May 6, 2018 — Sixth Sunday of Easter
ACTS 10: 25-26, 34-35, 44-48; PS 98: 1-4; 1 JN 4: 7-10; JN 15: 9-17
The First Reading from Acts begins with Cornelius falling at Peter’s feet. Peter lifts him up and says, “In truth, I see that God shows no partiality. Rather, in every nation whoever fears him and acts uprightly is acceptable to him.”
Cornelius was likely the inspiration for that statement. St. Cornelius is a significant person in the Acts of the Apostles. A documented centurion in the Cohors Italia, he is considered by most Bible researchers as being one of the first Gentiles converted to Christianity.
The message, however, applies to all of us, as most of us are indeed Gentiles. It is made clear that Cornelius was a holy and generous man. However, he did not receive the Holy Spirit until he had heard the Gospel from Peter and responded to it. That is what each of us is called to do as well. If we allow the Lord to be an important part of our lives, God will do everything for those who are willing to receive Him.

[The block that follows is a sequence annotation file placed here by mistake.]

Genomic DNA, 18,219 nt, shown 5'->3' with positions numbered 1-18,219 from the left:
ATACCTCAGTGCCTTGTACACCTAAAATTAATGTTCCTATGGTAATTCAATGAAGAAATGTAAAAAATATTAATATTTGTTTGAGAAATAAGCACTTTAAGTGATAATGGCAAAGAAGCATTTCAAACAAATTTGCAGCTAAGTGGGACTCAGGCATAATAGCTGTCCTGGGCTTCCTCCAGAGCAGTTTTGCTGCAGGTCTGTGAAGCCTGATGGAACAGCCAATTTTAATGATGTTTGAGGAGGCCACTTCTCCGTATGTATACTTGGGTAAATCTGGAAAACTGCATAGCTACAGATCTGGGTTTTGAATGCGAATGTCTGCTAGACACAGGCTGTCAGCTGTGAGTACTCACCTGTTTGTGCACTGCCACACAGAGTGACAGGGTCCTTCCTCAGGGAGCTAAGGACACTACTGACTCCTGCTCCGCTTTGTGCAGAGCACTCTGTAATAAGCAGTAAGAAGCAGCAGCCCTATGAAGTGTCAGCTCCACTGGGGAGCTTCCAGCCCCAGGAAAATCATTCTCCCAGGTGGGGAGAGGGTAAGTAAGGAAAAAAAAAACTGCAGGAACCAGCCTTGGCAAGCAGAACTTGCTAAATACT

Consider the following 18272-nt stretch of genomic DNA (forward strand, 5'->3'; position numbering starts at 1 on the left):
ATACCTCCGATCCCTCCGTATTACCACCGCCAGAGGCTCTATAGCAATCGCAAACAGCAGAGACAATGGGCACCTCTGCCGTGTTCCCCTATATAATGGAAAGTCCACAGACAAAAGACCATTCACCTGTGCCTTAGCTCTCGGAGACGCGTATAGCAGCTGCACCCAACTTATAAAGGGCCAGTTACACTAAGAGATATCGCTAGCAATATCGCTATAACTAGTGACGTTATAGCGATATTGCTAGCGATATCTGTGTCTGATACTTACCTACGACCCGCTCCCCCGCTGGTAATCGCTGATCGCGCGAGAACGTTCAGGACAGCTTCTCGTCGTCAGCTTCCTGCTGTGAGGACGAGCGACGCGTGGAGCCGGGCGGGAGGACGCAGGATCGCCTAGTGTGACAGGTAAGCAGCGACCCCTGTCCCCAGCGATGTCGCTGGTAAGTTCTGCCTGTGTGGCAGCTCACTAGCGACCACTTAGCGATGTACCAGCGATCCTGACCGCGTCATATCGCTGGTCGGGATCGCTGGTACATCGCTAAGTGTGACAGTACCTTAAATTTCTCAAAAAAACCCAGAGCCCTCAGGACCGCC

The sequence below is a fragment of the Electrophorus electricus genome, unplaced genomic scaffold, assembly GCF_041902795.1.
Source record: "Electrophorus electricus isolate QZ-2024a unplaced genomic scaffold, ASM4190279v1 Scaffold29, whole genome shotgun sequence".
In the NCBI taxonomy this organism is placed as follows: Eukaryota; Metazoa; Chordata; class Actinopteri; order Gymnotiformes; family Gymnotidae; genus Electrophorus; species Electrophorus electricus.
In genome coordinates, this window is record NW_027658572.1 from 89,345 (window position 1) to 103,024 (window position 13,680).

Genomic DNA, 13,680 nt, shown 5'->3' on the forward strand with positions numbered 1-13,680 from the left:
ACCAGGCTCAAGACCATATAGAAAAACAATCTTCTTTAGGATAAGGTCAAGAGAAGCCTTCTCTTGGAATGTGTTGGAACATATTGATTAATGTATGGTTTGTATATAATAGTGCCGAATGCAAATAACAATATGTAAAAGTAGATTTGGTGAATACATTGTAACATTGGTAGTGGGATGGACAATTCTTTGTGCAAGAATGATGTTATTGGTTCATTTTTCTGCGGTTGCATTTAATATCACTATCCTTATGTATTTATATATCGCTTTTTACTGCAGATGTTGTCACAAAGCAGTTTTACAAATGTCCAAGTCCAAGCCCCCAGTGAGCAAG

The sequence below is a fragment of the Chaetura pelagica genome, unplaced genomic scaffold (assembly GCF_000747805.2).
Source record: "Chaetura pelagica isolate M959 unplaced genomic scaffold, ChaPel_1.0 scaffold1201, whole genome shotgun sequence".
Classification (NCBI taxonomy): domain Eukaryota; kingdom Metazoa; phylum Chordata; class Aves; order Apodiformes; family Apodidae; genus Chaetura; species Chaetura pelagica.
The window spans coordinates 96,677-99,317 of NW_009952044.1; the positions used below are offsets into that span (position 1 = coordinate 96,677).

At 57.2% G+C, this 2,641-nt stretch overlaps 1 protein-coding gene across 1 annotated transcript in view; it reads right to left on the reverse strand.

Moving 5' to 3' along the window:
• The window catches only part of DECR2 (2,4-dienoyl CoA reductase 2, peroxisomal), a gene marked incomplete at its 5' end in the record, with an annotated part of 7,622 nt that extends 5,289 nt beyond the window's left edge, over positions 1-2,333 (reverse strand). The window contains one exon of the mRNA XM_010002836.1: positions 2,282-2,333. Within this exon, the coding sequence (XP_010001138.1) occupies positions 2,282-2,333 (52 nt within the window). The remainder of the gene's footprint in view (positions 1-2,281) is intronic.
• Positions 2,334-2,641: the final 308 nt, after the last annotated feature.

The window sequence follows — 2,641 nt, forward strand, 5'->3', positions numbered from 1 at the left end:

This reading then reports, “While Peter was still speaking these things, the Holy Spirit fell upon all who were listening to the word.” St. Peter is later criticized for entering the house of a Gentile, eating, and then baptizing Cornelius, but in Acts 11 Peter responds, “If then God gave them the same gift he gave to us when we came to believe in the Lord Jesus Christ, who was I to be able to hinder God?” God is there for all of us, but we must receive Him and open our lives to Him.